"Addyman Plesiosaur"| Cimoliasaurus| "Dave"| "Gingin Mosasaur"| Kronosaurus| Leptocleidus| Platypterygius| Woolungosaurus| Richmond Pliosaur

Umoonasaurus demoscyllus (AKA "Eric")
Kear, Schroeder & Lee 2006

Info

PRONOUNCEDOo-moon-ah-saw-rus
MEANINGCoober Pedy Reptile
CLASSIFICATIONRhomaleosauridae, Pliosauroidea, Plesiosauria
AGEEarly Cretaceous, 115 MYA
LOCATIONCoober Pedy, South Australia
SIZE2 metres (7 feet) long

"Eric" was found in 1987 in the opal fields of Coober Pedy in South Australia. The opalised skeleton may have been fairly complete, however the opal miner, Mr.J.Vida, tried to excavate the fossil himself. In the process some of the smaller bones may have been lost, such as the ends of the flippers and most of the neck that were found to be missing once the fragmentary skeleton was prepared. Let this serve as a cautionary tale: if you find a fossil of any kind do not attempt to dig it up yourself. You risk doing severe damage to the fossils, making them worthless to scientists and fossil dealers alike. Often the context in which the fossil is lying is just as important as the material itself.

Eric was nicknamed by Paul Willis, the person who prepared and reconstructed the skeleton, after the Monty Python "Eric the half-bee" sketch. The opalised fish bones (from a teleost) found in Eric's stomach became known as Wanda. Gastroliths were also preserved inside the abdominal cavity.

Umoonasaurus was a late-surviving rhomaleosaurid, and an unusual one at that. More advanced rhomaleosaurids from the Jurassic period were typified by large heads, short necks, and large size. Umoonasaurus on the other hand is small, with a long neck and a small head, and retained many primitive rhomaleosaurid characteristics despite living much later than most others in that pliosaur family. Australia was (and still is) a place where many primitive creatures lived (and still live) well after they became extinct in other parts of the world.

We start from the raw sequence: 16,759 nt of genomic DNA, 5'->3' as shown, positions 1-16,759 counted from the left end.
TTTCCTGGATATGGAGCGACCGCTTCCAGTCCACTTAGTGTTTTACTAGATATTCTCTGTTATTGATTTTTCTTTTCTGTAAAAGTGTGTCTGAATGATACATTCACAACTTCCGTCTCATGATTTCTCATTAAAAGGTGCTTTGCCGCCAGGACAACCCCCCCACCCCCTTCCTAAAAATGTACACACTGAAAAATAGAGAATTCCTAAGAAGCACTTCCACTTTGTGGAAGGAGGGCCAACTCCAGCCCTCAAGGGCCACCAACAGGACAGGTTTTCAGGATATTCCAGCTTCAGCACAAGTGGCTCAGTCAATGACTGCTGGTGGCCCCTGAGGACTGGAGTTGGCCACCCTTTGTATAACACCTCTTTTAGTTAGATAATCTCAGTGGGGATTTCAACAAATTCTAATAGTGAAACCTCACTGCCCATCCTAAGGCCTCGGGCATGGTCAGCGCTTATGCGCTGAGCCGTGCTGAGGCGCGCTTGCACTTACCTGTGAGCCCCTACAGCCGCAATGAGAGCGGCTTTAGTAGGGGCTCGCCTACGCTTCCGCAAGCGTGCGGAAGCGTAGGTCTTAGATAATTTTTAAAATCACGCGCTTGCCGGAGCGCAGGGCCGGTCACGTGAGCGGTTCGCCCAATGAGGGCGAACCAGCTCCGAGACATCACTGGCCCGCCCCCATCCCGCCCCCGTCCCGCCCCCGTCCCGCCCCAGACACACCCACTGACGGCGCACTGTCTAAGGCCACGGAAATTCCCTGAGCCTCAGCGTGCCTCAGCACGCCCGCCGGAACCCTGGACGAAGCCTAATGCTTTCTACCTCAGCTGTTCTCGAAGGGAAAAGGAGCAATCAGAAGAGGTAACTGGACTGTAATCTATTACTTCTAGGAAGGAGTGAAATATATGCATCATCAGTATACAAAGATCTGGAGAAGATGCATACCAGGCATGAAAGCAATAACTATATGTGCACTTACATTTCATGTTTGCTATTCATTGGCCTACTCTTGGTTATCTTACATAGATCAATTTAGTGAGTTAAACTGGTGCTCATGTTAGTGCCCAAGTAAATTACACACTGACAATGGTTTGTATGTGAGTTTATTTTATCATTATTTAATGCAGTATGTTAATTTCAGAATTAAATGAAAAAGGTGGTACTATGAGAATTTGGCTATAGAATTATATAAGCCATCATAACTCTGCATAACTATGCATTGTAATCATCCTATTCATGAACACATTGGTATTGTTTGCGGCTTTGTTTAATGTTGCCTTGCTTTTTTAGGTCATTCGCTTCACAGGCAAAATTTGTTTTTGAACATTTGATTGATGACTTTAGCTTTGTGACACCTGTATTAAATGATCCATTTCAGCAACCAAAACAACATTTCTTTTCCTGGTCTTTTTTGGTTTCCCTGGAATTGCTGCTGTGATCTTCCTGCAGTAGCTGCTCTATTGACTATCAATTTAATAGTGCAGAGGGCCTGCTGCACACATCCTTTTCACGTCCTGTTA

In 1993 there were rumours that Eric was to be sold overseas. To keep it in Australia the science program "Quantum", in association with the Australian Museum in Sydney, asked for public donations. Around 30,000 people (including myself) responded, raising $450,000 Australian. Eric's opal content alone was estimated at $25,000 AU. The unprepared and fragmented skeleton was initially bought by a developer for $125,000. The "Quantum" appeal money bought the skeleton for $320,000 when the developer went bankrupt, with the rest of the money raised put into a fund for future purchases.

Kear, B.P., N.I.Schroeder, & M.S.Y. Lee 2006 "An archaic crested plesiosaur in opal from the Lower Cretaceous high-latitude deposits of Australia" Proceedings of the Royal Society B: Biology Letters
(online abstract)

(Thanks to Paul Willis and Darren Naish for additional information)

Top of page


Main index